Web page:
For some time, the construction industry has been moving toward design-build as a more collaborative way to deliver a project, one that allows contractors to integrate design into their practices. Advocates tout its cost and time savings, so it’s no wonder that contractors focused on traditional delivery methods like design-bid-build (DBB) might be interested in design-build.
But experts say there are major issues contractors should consider before leaping into design-build.
Understanding the risks
In the design-build delivery method, contractors become the single point of contact and responsibility for both the design and construction phases of a project, said Lisa Washington, executive director of the Design-Build Institute of America. This means that contractors whose experience has primarily been in DBB, for instance, need to have a clear understanding of the risk that goes along with that.
Design flaws and other issues related to plans and specifications, for instance, now are the contractor’s responsibility, a shift from more traditional methods where the owner and contractor expect the architect to assume liability for any design errors.
“The concept of a single point of responsibility can seem very straight forward,” said Washington, “but you have to understand what it means so that you can manage the expectations and … work with the owner to properly allocate the risks.”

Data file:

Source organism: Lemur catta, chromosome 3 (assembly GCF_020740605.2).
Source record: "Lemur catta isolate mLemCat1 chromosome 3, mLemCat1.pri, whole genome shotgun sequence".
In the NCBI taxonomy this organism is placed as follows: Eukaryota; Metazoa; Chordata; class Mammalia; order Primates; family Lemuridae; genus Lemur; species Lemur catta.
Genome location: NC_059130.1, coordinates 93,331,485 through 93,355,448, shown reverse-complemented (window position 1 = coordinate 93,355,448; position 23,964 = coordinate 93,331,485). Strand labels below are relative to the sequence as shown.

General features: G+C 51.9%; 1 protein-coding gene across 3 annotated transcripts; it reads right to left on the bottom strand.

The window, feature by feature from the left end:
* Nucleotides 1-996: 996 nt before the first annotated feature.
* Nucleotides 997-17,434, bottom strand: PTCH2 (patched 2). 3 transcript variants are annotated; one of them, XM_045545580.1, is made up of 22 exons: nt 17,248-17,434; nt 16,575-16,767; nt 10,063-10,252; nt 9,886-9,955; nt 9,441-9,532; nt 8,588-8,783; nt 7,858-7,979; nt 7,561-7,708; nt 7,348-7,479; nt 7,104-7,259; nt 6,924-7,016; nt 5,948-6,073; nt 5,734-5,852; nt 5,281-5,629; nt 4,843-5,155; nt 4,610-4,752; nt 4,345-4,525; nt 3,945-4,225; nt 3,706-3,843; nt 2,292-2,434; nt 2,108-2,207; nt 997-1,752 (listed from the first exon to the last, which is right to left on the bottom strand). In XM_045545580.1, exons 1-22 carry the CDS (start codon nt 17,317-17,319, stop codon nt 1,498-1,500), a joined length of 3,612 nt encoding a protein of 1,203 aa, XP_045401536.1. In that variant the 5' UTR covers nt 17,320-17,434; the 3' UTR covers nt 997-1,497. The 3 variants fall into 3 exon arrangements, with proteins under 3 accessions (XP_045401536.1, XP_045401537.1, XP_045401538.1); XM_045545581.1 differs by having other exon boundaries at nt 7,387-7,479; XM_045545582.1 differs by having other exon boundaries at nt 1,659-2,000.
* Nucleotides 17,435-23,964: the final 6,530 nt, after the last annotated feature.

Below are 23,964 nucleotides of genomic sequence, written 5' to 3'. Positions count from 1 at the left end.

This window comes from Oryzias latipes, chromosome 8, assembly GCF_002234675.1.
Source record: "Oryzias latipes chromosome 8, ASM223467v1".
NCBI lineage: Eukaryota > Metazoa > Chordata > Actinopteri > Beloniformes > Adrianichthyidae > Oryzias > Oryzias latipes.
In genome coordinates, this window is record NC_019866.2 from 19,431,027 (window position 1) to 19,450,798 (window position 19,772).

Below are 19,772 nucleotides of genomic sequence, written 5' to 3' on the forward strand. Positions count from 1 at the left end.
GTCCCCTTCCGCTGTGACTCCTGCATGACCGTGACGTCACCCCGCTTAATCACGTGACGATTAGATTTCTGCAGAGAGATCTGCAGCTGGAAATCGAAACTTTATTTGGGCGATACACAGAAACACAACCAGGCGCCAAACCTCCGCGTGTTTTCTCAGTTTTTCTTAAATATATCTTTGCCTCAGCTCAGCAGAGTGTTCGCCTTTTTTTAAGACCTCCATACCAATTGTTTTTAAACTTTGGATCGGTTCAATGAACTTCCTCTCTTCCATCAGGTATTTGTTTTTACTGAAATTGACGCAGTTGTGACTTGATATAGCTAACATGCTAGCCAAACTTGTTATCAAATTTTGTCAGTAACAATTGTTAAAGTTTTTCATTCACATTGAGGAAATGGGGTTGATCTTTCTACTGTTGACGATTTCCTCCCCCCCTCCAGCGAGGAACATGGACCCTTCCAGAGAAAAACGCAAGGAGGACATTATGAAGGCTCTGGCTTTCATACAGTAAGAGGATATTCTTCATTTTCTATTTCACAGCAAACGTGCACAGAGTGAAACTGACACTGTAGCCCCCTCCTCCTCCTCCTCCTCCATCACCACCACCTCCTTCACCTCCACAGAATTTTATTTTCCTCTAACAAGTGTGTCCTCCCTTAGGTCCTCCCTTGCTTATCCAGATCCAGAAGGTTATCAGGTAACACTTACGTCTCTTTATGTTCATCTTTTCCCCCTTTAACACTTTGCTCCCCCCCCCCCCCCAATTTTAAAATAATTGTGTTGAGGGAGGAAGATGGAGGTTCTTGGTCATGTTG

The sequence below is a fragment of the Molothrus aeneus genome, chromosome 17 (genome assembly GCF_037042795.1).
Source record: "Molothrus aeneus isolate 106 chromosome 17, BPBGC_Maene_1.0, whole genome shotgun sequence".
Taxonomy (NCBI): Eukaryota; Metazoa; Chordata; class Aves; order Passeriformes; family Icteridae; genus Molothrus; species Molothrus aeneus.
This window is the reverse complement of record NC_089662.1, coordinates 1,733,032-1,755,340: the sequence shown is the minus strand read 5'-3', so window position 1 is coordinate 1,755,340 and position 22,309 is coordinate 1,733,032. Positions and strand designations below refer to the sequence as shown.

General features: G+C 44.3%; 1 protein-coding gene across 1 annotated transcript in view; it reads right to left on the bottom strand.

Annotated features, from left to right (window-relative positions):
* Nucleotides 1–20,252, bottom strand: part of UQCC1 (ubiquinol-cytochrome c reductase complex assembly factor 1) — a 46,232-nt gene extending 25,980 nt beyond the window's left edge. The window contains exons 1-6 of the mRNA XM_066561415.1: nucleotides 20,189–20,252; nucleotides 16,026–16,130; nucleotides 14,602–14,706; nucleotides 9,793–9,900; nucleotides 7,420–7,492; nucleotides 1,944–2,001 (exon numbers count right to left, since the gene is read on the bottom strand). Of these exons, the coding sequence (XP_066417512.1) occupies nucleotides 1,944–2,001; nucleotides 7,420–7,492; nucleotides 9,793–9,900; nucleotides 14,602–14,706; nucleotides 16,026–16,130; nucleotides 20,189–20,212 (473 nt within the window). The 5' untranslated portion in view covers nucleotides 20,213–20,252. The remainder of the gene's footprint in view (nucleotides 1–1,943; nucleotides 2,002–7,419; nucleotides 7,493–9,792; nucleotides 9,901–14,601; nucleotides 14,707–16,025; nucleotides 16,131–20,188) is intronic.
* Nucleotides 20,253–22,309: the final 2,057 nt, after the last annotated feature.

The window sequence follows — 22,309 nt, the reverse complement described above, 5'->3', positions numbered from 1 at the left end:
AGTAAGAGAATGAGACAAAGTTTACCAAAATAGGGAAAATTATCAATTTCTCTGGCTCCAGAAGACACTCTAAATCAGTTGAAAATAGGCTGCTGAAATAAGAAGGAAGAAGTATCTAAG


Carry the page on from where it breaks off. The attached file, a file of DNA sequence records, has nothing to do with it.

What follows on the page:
Having the right mindset
Developing a successful design-build program, Washington said, usually requires a significant mental shift on the part of team members who are not used to working so collaboratively.
“You have to have the right mindset, the right personalities and [participants who] are team-oriented, not individual-oriented,” said Greg Gidez, corporate director for design services at general contractor Hensel Phelps.
This can be difficult for those who have spent a career working on DBB projects where there is a clear hierarchy and players who can be a bit territorial regarding their respective roles.
“It's possible to make the shift, but are they curmudgeons who are intolerant to change? If so, then it's going to be an uphill climb,” Gidez said.
If those team members can change, however, which is made easier once they taste success with design-build, they should find the transition much smoother, he said.
Some contractors, said Bill Godwin, partner and senior project manager with Bacar Constructors Inc. in Nashville, Tennessee, have a leg up when it comes to integrating design into their businesses, like those that have assisted owners in the design process and helped to establish costs as part of negotiated work or value engineering.
“I think if you have that kind of background and culture,” Godwin said, “you have the opportunity to make a good transition into design-build. If all you’ve ever been in is the hard bid … rip-them-and-read-them type of work, it’s not impossible, but that’s a heavy lift moving straight from that into this idea of team and cooperation and trust.”
Adopting this collaborative philosophy, however, might aid in recruitment as well.
“What I keep hearing,” Washington said, “is that young professionals who are graduating from college and entering the workforce — it’s natural to them. They don’t understand why you even have to learn how to be collaborative.”